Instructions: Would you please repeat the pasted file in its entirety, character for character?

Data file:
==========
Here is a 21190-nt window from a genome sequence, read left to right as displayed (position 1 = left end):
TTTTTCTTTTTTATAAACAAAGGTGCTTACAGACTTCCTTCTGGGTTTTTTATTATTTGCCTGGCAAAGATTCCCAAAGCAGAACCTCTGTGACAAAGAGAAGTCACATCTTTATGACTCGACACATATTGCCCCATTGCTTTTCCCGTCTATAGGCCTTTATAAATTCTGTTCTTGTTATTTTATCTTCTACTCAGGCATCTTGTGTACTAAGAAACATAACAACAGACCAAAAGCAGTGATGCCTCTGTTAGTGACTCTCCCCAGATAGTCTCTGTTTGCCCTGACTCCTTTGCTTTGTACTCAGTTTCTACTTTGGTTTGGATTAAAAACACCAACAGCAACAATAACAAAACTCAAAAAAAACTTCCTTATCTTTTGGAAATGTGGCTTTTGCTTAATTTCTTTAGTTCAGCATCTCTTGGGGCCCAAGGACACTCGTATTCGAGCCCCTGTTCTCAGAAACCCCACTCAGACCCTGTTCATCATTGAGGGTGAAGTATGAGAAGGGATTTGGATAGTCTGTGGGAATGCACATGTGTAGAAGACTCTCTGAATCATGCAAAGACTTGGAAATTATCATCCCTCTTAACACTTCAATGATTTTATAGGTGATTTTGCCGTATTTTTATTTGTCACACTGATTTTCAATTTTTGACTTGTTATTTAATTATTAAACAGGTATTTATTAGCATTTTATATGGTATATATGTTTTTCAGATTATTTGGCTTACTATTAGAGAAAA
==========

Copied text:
Here is a 21190-nt window from a genome sequence, read left to right as displayed (position 1 = left end):
TTTTTCTTTTTTATAAACAAAGGTGCTTACAGACTTCCTTCTGGGTTTTTTATTATTTGCCTGGCAAAGATTCCCAAAGCAGAACCTCTGTGACAAAGAGAAGTCACATCTTTATGACTCGACACATATTGCCCCATTGCTTTTCCCGTCTATAGGCCTTTATAAATTCTGTTCTTGTTATTTTATCTTCTACTCAGGCATCTTGTGTACTAAGAAACATAACAACAGACCAAAAGCAGTGATGCCTCTGTTAGTGACTCTCCCCAGATAGTCTCTGTTTGCCCTGACTCCTTTGCTTTGTACTCAGTTTCTACTTTGGTTTGGATTAAAAACACCAACAGCAACAATAACAAAACTCAAAAAAAACTTCCTTATCTTTTGGAAATGTGGCTTTTGCTTAATTTCTTTAGTTCAGCATCTCTTGGGGCCCAAGGACACTCGTATTCGAGCCCCTGTTCTCAGAAACCCCACTCAGACCCTGTTCATCATTGAGGGTGAAGTATGAGAAGGGATTTGGATAGTCTGTGGGAATGCACATGTGTAGAAGACTCTCTGAATCATGCAAAGACTTGGAAATTATCATCCCTCTTAACACTTCAATGATTTTATAGGTGATTTTGCCGTATTTTTATTTGTCACACTGATTTTCAATTTTTGACTTGTTATTTAATTATTAAACAGGTATTTATTAGCATTTTATATGGTATATATGTTTTTCAGATTATTTGGCTTACTATTAGAGAAAA